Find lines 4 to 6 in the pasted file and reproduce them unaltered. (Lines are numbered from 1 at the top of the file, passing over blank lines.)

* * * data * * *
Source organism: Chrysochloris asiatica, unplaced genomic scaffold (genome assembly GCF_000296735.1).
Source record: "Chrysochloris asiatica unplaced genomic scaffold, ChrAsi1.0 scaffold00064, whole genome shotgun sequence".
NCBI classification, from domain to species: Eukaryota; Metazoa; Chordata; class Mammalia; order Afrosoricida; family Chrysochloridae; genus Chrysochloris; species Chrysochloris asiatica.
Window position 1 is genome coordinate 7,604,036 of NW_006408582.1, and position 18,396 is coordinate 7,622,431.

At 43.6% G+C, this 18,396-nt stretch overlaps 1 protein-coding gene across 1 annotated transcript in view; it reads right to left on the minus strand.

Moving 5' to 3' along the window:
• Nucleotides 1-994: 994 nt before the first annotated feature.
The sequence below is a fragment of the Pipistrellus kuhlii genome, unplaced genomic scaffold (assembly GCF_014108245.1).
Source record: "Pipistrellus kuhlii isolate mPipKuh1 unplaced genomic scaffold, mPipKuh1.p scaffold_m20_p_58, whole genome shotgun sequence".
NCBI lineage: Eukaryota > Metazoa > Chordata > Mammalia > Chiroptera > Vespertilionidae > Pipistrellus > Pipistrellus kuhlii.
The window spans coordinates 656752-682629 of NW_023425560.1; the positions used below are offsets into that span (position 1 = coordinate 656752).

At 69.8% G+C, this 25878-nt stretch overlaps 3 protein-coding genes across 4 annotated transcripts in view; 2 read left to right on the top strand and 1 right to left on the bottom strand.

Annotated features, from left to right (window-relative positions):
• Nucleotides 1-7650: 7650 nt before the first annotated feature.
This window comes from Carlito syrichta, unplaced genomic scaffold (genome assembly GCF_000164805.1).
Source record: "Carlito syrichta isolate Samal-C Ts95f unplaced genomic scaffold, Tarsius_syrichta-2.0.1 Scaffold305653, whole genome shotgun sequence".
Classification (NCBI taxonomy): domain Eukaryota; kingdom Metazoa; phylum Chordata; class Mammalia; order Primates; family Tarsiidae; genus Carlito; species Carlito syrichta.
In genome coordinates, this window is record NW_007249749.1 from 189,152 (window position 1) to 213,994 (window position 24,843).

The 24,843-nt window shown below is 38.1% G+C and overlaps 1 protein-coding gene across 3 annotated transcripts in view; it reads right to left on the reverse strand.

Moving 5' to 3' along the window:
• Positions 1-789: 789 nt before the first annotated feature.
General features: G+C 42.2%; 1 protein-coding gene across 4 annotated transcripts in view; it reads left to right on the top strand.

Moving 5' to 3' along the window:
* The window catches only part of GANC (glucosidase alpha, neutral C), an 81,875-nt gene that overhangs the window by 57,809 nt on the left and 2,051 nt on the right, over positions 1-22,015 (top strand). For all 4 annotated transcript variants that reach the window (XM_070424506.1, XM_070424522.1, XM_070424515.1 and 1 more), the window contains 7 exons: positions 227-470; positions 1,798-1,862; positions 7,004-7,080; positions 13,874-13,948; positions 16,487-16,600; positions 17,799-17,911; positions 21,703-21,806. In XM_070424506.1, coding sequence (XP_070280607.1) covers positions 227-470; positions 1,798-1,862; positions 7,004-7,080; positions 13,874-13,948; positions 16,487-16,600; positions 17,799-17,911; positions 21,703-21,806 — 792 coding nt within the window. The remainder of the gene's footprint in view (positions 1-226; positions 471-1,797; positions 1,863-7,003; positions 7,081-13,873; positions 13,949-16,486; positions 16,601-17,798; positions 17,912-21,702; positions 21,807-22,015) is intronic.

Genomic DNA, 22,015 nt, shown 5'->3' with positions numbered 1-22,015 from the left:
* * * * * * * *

Window position 1 is genome coordinate 7,604,036 of NW_006408582.1, and position 18,396 is coordinate 7,622,431.

At 43.6% G+C, this 18,396-nt stretch overlaps 1 protein-coding gene across 1 annotated transcript in view; it reads right to left on the minus strand.

Moving 5' to 3' along the window: